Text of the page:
Liked by 1 person

  3. I guess I do tend to think of eating more as a chore than a pleasure… Must be because of growing up unsolved traumas maybe. The part about not checking email on the morning makes some sense, but for now that’s when I can more freely do it, so that’s not changing soon. Nice post.

    Liked by 1 person

    • I understand where you are coming from. I think the act of making small talk while eating takes away all the focus from the food. It’s a habit we all have cultivated over the years. In order to overcome a habit we just need to go with the flow. In addition to formal meditation, you can also cultivate mindfulness informally by focusing your attention on your moment-to-moment sensations during everyday activities. This is done by single-tasking—doing one thing at a time and giving it your full attention. As you floss your teeth, pet the dog, or eat an apple, slow down the process and be fully present as it unfolds and involves all of your senses. Thank you for stopping by.

      Liked by 2 people

    • I am glad you liked it. Thank you. The cultivation of mindfulness has roots in Buddhism, but most religions include some type of prayer or meditation technique that helps shift your thoughts away from your usual preoccupations toward an appreciation of the moment and a larger perspective on life.

      Professor emeritus Jon Kabat-Zinn, founder and former director of the Stress Reduction Clinic at the University of Massachusetts Medical Center, helped to bring the practice of mindfulness meditation into mainstream medicine and demonstrated that practicing mindfulness can bring improvements in both physical and psychological symptoms as well as positive changes in health, attitudes, and behaviors. Thank you for stopping by.

      Liked by 1 person

    • Glad you liked it. Increasing your capacity for mindfulness supports many attitudes that contribute to a satisfied life. Being mindful makes it easier to savor the pleasures in life as they occur, helps you become fully engaged in activities, and creates a greater capacity to deal with adverse events. By focusing on the here and now, many people who practice mindfulness find that they are less likely to get caught up in worries about the future or regrets over the past, are less preoccupied with concerns about success and self-esteem, and are better able to form deep connections with others. Thank you for stopping by.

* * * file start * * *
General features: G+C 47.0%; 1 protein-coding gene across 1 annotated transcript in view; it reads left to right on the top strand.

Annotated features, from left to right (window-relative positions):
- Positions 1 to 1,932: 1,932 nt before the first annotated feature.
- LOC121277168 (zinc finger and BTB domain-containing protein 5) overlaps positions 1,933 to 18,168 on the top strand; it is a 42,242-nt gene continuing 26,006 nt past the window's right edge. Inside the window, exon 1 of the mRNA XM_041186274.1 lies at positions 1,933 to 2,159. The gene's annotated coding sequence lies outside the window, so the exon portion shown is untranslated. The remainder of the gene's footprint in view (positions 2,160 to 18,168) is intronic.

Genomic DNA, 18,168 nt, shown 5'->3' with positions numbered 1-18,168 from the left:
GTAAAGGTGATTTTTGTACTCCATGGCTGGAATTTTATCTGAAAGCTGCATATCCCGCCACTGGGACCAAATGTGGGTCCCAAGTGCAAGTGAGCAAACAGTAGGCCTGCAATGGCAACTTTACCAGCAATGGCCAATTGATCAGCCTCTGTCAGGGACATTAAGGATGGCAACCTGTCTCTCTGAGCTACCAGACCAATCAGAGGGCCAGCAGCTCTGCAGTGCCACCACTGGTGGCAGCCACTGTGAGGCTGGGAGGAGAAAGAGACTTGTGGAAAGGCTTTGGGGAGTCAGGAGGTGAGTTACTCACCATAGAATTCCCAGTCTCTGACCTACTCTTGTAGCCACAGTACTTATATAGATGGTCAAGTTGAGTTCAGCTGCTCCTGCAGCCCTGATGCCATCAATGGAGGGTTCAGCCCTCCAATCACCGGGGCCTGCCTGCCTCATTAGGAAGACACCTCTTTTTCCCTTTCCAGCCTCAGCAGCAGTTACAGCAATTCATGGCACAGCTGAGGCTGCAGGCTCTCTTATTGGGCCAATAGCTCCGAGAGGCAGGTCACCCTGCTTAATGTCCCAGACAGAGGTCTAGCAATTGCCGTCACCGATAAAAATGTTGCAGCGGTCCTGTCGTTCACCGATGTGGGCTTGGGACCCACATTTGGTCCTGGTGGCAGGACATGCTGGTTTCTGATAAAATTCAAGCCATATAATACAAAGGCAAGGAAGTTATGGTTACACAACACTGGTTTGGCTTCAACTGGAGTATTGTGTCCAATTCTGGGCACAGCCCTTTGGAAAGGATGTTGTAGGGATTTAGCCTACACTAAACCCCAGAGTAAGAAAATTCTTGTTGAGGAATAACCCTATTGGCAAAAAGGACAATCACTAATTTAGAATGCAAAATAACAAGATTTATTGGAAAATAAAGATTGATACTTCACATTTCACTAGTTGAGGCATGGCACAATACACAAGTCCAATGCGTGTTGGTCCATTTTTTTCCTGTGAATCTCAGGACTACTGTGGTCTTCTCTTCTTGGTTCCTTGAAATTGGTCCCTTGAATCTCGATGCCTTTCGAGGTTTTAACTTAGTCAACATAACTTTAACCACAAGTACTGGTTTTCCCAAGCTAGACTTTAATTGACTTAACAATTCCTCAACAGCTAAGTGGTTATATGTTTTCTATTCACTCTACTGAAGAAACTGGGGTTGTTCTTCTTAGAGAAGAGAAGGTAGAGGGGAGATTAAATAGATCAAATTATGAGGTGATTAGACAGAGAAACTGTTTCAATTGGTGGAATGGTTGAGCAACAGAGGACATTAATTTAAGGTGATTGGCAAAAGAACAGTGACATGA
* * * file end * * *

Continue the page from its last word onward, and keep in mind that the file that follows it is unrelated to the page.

Liked by 1 person

  4. Excellent one..!!! Literally I read this post in very “mindfulness” state.. 😊😊 hence, I could taste each and every sentences in it.. 🤗🤗🤗
    Cheers..!!! Thank you for this one..

    Liked by 1 person

  5. The life story of Siddharta Gautama who became the Buddha is fascinating. Years of searching and trying different ways of thinking and living led him to the “middle way,” (meditation.) He offers much wisdom in his efforts to to transcend the mind , (achieve nirvana,) to get off the wheel of suffering, and reincarnation, (samsara).

    However, I would not want your readers to believe that they must adopt Buddism to achieve mindfulness.

    That belief has been an obstacle for many people who are attracted to the benefits of mindfulness, but who do not want to involve religion.

    Liked by 1 person

  6. Garima, thanks for sharing this article. As a recently accepting emotional and sensitive person, I’ve learned to feel what I’m feeling, understand how and why I feel it versus beat myself up for feeling that way. However, I’m working on being more present in daily tasks. Would love to see an article regarding being mindful in jobs that desire excellent multitaskers.

    Liked by 1 person

  7. Garima, thanks for sharing. I’ve learned to accept my feelings in the moment, understand why and how they are there versus ignoring them historically. Im working on being more present in daily tasks. I would love to see an article regarding how to be mindful in jobs where excellent multitaskers are desired.

    Liked by 1 person

    • Sure please feel free to reblog. I am glad you like the post. At best, mindfulness is a tool that allows people to be more aware of their physical and emotional conditions without getting bogged down in self-criticism and judgment. Some argue that mindfulness has become overhyped in part because it is big business (think meditation apps and nap zones in co-working spaces), and in part because it is ideal research, in that it brings behavioral scientists into their native element—observing and labeling thoughts, feelings, sensations in the body in an objective manner.

      Liked by 1 person